When U.S. coroners, medical examiners or funeral directors fill out death certificates, it appears the racial classifications they make are influenced by the decedent’s cause of death in ways that reflect-and perpetuate- long-running stereotypes about violence and alcoholism, according to a new study by sociologists at UC Irvine and the University of Oregon.

In a death by homicide, the victim is probably black. With cirrhosis, the decedent is likely to be Native American. These stereotypes have small but clear effects on the racial classifications used to calculate vital statistics, said Andrew Noymer, assistant professor of sociology at UCI.

He collaborated on the study with Andrew Penner, UCI assistant professor of sociology, and Aliya Saperstein, assistant professor of sociology at the University of Oregon. They found that, for all deaths, 1.1 percent of racial classifications in official statistics differed from reports by the decedent’s next of kin. The likelihood of discrepancy, however, varied significantly across the U.S. population. Inconsistency rose to 8.8 percent among decedents classified as American Indian or Alaska Native.

These patterns – to be detailed Jan. 26 in PLoS One, an open-access journal of the Public Library of Science – emerged in a review of almost 23,000 death certificates drawn from the 1993 National Mortality Followback Survey. Developed by the National Center for Health Statistics, the survey provides a sample of Americans who die in a given year and supplements death certificate data with information from the next of kin or another person familiar with a decedent’s life history. This allows for scrutiny of such things as disease and demographic factors.

“We didn’t find much inconsistency, but we shouldn’t be finding these patterns by cause of death at all,” Saperstein said. “Either there shouldn’t be discrepancies or they should be more randomly distributed. The skew we found reinforces existing racial disparities.”

National Center for Health Statistics records show that during the period covered by the research, American Indians were 2.6 times more likely than whites to die of cirrhosis or chronic liver disease, and blacks were 6.6 times more likely than whites to be homicide victims.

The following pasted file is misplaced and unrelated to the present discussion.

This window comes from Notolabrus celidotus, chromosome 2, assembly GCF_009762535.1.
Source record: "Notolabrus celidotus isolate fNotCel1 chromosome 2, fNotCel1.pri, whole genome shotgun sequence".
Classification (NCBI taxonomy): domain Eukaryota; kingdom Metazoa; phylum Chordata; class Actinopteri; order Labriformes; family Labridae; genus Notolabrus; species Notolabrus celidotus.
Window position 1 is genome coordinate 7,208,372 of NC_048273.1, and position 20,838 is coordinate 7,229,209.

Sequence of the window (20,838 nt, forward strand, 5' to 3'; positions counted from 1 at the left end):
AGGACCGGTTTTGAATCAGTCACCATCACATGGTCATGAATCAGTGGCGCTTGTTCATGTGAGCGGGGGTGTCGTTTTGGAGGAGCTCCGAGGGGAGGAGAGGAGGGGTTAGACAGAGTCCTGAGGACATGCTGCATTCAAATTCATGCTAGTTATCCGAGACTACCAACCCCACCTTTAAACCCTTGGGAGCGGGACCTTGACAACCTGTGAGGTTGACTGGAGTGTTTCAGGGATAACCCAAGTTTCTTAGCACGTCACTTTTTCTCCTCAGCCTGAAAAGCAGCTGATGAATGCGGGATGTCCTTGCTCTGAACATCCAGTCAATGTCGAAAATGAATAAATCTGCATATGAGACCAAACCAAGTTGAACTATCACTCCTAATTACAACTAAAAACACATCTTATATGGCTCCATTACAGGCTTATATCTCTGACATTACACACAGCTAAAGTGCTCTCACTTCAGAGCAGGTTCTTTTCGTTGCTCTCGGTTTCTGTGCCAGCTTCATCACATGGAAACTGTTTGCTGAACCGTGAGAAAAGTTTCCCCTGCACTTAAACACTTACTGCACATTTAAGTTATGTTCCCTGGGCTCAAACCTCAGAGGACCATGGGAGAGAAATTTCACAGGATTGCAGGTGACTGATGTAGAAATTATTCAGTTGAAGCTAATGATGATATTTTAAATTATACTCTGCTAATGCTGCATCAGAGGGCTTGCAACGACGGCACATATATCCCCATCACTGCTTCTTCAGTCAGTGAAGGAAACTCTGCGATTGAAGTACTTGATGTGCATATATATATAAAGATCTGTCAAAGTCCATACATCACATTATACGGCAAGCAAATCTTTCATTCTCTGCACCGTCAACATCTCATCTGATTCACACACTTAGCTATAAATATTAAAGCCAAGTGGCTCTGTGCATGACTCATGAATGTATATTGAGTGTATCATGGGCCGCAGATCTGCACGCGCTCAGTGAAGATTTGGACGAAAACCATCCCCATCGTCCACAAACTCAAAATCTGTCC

“These underlying differences fuel stereotypes, so that the cause of somebody’s death becomes part of the information used by people to racially classify the decedent,” Penner said.

While the discrepancies emerged when death certificates were compared to racial classifications by next of kin, the researchers noted that it was unclear which report should be considered correct. The varying classifications, they said, provide insight into how an individual’s race can be defined differently in different contexts.

“Social science research has increasingly identified race as being flexible – not fixed but context-specific,” said Noymer. “Our research shows that this flexibility extends to death certificates and, therefore, can affect death rates, which are calculated from the certificates.”

In the study, other factors – such as occupation, income, veteran status and place of death – were examined but did not account for the link between racial classification and cause of death.

“Our results suggest that the disparities have started to take on a life of their own, to become self-fulfilling prophecies. People are so used to thinking in stereotypical terms that they create the associations even when they’re not actually there,” Saperstein said. “The inconsistencies in racial classification are windows into what race means in the U.S. and how racial distinctions and boundaries are created.”

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